The flattening in the home-loan-to-income ratio across all age groups since 2005 can be partly explained by slower growth in the size of new loans relative to income. The home-loan-to-income ratio on new home loans rose from around 220 per cent for households who moved into their home in 2000–2001 to almost 300 per cent for households who moved into their home in 2004–2005. Along with relatively high turnover in the housing market in the early 2000s, this increase in new loan size boosted aggregate growth in household borrowing. Since then, the size of new loans relative to income has increased only slightly (Graph 3).

Graph 3
Graph 3: Home-loan-to-income Ratio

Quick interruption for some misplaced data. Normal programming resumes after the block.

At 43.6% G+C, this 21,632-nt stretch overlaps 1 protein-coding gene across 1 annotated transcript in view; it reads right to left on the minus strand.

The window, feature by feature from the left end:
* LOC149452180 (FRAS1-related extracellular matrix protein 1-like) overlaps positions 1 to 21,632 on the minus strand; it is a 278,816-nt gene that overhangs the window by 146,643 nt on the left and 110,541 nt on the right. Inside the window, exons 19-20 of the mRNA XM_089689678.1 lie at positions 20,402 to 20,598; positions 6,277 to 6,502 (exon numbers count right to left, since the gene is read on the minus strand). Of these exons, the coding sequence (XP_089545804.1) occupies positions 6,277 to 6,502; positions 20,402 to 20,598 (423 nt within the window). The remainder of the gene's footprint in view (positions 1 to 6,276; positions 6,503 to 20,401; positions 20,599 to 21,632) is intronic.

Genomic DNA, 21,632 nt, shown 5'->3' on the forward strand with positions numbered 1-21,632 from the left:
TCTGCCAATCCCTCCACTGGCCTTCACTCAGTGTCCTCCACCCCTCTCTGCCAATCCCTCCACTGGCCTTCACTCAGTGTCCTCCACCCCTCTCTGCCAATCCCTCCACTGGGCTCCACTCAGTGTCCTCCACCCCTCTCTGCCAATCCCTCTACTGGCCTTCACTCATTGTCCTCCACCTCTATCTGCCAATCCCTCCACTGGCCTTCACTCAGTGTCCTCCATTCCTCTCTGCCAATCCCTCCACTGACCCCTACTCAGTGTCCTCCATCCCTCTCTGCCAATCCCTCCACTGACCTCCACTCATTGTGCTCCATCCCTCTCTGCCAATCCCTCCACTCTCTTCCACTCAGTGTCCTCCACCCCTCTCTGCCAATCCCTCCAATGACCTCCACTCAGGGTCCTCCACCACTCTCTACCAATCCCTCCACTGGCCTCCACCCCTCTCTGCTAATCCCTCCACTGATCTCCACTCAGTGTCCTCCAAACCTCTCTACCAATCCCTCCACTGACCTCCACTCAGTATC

It appears that the home-loan-to-income ratios of households declined more quickly in the second half of the 2000s than earlier in the decade. For households who moved into their homes in 2000–2001, the home-loan-to-income ratio declined by around 25 percentage points over the following four years (Graph 3). In comparison, households who moved in 2004–2005 experienced around a 75 percentage point decline in their home-loan-to-income ratio over the same period. This has mainly been due to faster income growth since 2005, rather than larger declines in loan balances. This is not surprising since, with a typical home loan, lenders require households to make a constant minimum repayment over the term of the loan for a given interest rate; so early on in the term of the loan, repayments mainly cover interest with only a small fraction repaying principal.